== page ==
When hovering near the ground, a phenomenon known as ground effect takes place. This effect usually occurs at heights between the surface and approximately one rotor diameter above the surface. The friction of the ground causes the downwash from the rotor to move outwards from the helicopter. This changes the relative direction of the downwash from a purely vertical motion to a combination of vertical and horizontal motion. As the induced airflow through the rotor disk is reduced by the surface friction, the lift vector increases. This allows a lower rotor blade angle for the same amount of lift, which reduces induced drag. Ground effect also restricts the generation of blade tip vortices due to the downward and outward airflow making a larger portion of the blade produce lift. When the helicopter gains altitude vertically, with no forward airspeed, induced airflow is no longer restricted, and the blade tip vortices increase with the decrease in outward airflow. As a result, drag increases which means a higher pitch angle, and more power is needed to move the air down through the rotor.
Ground effect is at its maximum in a no-wind condition over a firm, smooth surface. Tall grass, rough terrain, and water surfaces alter the airflow pattern, causing an increase in rotor tip vortices. [Figure 2-33]Coriolis Effect (Law of Conservation of Angular Momentum)
The Coriolis effect is also referred to as the law of conservation of angular momentum. It states that the value of angular momentum of a rotating body does not change unless an external force is applied. In other words, a rotating body continues to rotate with the same rotational velocity until some external force is applied to change the speed of rotation. Angular momentum is moment of inertia (mass times distance from the center of rotation squared) multiplied by speed of rotation. Changes in angular velocity, known as angular acceleration and deceleration, take place as the mass of a rotating body is moved closer to or further away from the axis of rotation. The speed of the rotating mass increases or decreases in proportion to the square of the radius.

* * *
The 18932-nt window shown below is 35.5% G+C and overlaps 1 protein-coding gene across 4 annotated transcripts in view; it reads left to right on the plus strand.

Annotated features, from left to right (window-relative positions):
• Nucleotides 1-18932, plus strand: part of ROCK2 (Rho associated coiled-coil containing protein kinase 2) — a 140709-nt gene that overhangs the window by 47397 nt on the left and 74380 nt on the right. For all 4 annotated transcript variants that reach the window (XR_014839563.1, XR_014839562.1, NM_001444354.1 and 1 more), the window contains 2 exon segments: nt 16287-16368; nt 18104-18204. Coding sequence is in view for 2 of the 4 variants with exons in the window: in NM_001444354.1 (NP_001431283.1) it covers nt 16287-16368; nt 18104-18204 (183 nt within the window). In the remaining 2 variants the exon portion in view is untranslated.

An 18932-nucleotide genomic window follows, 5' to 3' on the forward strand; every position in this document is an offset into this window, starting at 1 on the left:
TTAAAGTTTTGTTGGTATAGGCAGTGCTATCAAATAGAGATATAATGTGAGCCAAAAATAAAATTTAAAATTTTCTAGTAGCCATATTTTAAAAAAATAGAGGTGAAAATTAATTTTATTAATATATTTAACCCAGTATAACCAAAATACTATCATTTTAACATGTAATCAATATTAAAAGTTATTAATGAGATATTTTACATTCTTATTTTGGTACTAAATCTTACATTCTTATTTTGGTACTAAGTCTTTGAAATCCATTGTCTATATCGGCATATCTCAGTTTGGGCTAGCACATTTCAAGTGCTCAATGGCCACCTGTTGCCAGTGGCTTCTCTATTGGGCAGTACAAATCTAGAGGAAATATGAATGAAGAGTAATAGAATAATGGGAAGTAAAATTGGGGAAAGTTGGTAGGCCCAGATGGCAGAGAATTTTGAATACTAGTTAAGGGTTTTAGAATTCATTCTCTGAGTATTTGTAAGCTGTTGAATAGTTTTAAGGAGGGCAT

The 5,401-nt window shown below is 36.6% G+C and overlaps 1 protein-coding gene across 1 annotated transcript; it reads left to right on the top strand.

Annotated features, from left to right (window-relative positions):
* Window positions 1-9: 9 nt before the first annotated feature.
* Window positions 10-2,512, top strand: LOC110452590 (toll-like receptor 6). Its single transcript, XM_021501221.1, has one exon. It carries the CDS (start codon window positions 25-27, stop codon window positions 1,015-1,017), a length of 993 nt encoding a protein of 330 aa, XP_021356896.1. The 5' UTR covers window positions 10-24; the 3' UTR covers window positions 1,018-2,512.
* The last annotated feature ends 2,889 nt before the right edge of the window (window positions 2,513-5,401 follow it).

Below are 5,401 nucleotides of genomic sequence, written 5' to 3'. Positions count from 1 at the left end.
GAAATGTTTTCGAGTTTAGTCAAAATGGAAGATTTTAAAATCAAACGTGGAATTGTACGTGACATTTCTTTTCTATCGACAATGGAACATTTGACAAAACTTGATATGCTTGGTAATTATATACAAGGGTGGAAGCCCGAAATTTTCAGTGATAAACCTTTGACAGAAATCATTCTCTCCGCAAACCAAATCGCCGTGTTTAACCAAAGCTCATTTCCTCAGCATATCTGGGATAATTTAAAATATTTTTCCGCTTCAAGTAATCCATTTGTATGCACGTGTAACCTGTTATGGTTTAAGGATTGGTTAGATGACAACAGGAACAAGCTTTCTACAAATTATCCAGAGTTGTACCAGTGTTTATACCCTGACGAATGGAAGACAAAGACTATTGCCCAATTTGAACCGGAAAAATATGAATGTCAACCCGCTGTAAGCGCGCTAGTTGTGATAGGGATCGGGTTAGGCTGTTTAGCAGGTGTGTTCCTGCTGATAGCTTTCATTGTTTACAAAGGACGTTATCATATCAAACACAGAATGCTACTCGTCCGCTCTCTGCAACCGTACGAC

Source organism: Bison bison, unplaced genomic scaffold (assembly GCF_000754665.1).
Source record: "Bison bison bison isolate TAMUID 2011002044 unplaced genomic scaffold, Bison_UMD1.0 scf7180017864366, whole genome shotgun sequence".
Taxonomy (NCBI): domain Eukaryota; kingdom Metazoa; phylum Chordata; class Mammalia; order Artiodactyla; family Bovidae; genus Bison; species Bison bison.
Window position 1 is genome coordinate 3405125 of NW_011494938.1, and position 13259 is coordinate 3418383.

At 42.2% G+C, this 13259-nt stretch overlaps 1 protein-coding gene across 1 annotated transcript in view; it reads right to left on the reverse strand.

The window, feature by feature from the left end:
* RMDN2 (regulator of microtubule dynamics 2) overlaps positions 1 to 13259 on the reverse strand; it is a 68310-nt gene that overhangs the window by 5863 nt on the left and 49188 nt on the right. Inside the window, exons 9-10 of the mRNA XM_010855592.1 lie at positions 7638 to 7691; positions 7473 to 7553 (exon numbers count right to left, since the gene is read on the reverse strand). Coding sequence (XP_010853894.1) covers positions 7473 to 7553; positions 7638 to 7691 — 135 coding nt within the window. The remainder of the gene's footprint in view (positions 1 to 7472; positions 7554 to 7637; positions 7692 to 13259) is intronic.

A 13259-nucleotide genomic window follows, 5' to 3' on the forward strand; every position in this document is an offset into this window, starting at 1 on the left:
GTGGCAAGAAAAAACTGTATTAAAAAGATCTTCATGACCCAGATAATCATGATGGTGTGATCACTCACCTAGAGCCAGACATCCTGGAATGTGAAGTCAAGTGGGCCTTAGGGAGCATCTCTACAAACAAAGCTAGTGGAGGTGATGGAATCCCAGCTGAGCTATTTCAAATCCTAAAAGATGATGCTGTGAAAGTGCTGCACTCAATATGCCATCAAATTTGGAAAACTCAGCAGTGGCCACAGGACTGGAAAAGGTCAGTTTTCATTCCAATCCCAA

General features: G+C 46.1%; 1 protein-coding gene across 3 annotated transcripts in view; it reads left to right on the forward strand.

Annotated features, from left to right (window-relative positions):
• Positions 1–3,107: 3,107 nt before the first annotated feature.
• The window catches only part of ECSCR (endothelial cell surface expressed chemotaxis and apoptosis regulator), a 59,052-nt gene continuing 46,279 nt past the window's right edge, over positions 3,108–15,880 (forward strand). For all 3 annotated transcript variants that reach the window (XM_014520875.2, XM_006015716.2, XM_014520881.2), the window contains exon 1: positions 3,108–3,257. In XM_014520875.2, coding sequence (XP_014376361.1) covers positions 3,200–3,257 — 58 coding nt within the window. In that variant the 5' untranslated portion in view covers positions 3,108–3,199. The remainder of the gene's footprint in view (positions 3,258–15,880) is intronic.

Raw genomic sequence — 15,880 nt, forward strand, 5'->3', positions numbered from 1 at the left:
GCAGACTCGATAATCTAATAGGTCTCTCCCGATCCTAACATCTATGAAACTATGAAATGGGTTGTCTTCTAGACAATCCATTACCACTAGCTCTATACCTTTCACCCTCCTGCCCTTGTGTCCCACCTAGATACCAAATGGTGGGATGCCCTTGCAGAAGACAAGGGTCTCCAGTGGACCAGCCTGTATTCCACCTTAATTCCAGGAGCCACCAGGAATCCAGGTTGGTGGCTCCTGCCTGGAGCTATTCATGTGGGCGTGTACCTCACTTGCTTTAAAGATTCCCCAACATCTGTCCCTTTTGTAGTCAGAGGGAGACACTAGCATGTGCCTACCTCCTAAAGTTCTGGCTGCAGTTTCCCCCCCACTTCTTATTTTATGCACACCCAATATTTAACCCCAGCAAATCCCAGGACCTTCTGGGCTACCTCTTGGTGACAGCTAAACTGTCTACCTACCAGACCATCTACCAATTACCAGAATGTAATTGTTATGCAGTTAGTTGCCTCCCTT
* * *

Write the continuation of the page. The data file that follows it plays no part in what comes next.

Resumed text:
An excellent example of this principle is a spinning ice skater. The skater begins rotation on one foot, with the other leg and both arms extended. The rotation of the skater’s body is relatively slow. When a skater draws both arms and one leg inward, the moment of inertia (mass times radius squared) becomes much smaller and the body is rotating almost faster than the eye can follow. Because the angular momentum must remain constant (no external force applied), the angular velocity must increase. The rotor blade rotating about the rotor hub possesses angular momentum. As the rotor begins to cone due to G-loading maneuvers, the diameter or the disk shrinks. Due to conservation of angular momentum, the blades continue to travel the same speed even though the blade tips have a shorter distance to travel due to reduced disk diameter. The action results in an increase in rotor rpm. Most pilots arrest this increase with an increase in collective pitch. Conversely, as G-loading subsides and the rotor disk flattens out from the loss of G-load induced coning, the blade tips now have a longer distance to travel at the same tip speed. This action results in a reduction of rotor rpm. However, if this drop in the rotor rpm continues to the point at which it attempts to decrease below normal operating rpm, the engine control system adds more fuel/power to maintain the specified engine rpm. If the pilot does not reduce collective pitch as the disk unloads, the combination of engine compensation for the rpm slow down and the additional pitch as G-loading increases may result in exceeding the torque limitations or power the engines can produce.
Hovering is actually an element of vertical flight. Increasing the AOA of the rotor blades (pitch) while keeping their rotation speed constant generates additional lift and the helicopter ascends. Decreasing the pitch causes the helicopter to descend. In a no wind condition, when lift and thrust are less than weight and drag, the helicopter descends vertically. If lift and thrust are greater than weight and drag, the helicopter ascends vertically. [Figure 2-34]